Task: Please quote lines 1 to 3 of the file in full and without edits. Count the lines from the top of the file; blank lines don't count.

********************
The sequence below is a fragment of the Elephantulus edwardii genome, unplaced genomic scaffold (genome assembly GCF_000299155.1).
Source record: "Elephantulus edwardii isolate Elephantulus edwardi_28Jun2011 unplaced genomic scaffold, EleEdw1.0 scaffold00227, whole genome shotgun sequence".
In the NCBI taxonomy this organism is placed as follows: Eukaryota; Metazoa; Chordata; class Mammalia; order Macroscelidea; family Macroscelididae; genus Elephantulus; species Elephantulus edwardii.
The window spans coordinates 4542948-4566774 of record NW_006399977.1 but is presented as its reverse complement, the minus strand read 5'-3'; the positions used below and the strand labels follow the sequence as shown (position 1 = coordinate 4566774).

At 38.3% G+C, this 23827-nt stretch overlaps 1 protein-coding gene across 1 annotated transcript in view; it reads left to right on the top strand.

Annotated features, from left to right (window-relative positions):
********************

The sequence below is a fragment of the Elephantulus edwardii genome, unplaced genomic scaffold (genome assembly GCF_000299155.1).
Source record: "Elephantulus edwardii isolate Elephantulus edwardi_28Jun2011 unplaced genomic scaffold, EleEdw1.0 scaffold00227, whole genome shotgun sequence".
In the NCBI taxonomy this organism is placed as follows: Eukaryota; Metazoa; Chordata; class Mammalia; order Macroscelidea; family Macroscelididae; genus Elephantulus; species Elephantulus edwardii.